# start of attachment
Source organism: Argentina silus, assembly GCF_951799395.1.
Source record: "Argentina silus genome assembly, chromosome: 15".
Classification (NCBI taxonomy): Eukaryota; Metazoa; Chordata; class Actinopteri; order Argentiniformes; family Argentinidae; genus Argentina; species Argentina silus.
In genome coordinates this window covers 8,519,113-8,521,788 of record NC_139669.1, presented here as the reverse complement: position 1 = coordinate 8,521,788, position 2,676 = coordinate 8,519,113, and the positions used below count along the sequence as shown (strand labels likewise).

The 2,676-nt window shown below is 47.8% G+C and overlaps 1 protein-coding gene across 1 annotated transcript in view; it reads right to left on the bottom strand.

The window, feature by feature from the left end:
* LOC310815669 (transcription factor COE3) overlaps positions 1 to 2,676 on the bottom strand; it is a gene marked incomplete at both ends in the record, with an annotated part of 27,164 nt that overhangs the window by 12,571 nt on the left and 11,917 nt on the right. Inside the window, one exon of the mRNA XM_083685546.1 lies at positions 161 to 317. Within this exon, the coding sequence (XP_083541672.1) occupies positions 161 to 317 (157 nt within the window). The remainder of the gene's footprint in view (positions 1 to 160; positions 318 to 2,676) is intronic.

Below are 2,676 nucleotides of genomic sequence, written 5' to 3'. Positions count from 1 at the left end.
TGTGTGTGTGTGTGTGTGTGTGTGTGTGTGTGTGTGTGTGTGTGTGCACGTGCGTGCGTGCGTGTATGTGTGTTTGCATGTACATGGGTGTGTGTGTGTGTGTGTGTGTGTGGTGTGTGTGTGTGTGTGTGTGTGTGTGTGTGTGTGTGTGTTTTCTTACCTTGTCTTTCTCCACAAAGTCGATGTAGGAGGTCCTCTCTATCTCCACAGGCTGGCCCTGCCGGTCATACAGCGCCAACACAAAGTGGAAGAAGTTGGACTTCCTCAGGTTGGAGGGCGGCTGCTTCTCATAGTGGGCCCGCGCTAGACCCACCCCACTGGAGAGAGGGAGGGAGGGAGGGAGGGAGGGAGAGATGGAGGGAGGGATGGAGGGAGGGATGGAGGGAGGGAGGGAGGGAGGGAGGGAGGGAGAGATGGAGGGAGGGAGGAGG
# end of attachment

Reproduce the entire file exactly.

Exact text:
Source organism: Argentina silus, assembly GCF_951799395.1.
Source record: "Argentina silus genome assembly, chromosome: 15".
Classification (NCBI taxonomy): Eukaryota; Metazoa; Chordata; class Actinopteri; order Argentiniformes; family Argentinidae; genus Argentina; species Argentina silus.
In genome coordinates this window covers 8,519,113-8,521,788 of record NC_139669.1, presented here as the reverse complement: position 1 = coordinate 8,521,788, position 2,676 = coordinate 8,519,113, and the positions used below count along the sequence as shown (strand labels likewise).

The 2,676-nt window shown below is 47.8% G+C and overlaps 1 protein-coding gene across 1 annotated transcript in view; it reads right to left on the bottom strand.

The window, feature by feature from the left end:
* LOC310815669 (transcription factor COE3) overlaps positions 1 to 2,676 on the bottom strand; it is a gene marked incomplete at both ends in the record, with an annotated part of 27,164 nt that overhangs the window by 12,571 nt on the left and 11,917 nt on the right. Inside the window, one exon of the mRNA XM_083685546.1 lies at positions 161 to 317. Within this exon, the coding sequence (XP_083541672.1) occupies positions 161 to 317 (157 nt within the window). The remainder of the gene's footprint in view (positions 1 to 160; positions 318 to 2,676) is intronic.

Below are 2,676 nucleotides of genomic sequence, written 5' to 3'. Positions count from 1 at the left end.
TGTGTGTGTGTGTGTGTGTGTGTGTGTGTGTGTGTGTGTGTGTGTGCACGTGCGTGCGTGCGTGTATGTGTGTTTGCATGTACATGGGTGTGTGTGTGTGTGTGTGTGTGTGGTGTGTGTGTGTGTGTGTGTGTGTGTGTGTGTGTGTGTGTTTTCTTACCTTGTCTTTCTCCACAAAGTCGATGTAGGAGGTCCTCTCTATCTCCACAGGCTGGCCCTGCCGGTCATACAGCGCCAACACAAAGTGGAAGAAGTTGGACTTCCTCAGGTTGGAGGGCGGCTGCTTCTCATAGTGGGCCCGCGCTAGACCCACCCCACTGGAGAGAGGGAGGGAGGGAGGGAGGGAGGGAGAGATGGAGGGAGGGATGGAGGGAGGGATGGAGGGAGGGAGGGAGGGAGGGAGGGAGGGAGAGATGGAGGGAGGGAGGAGG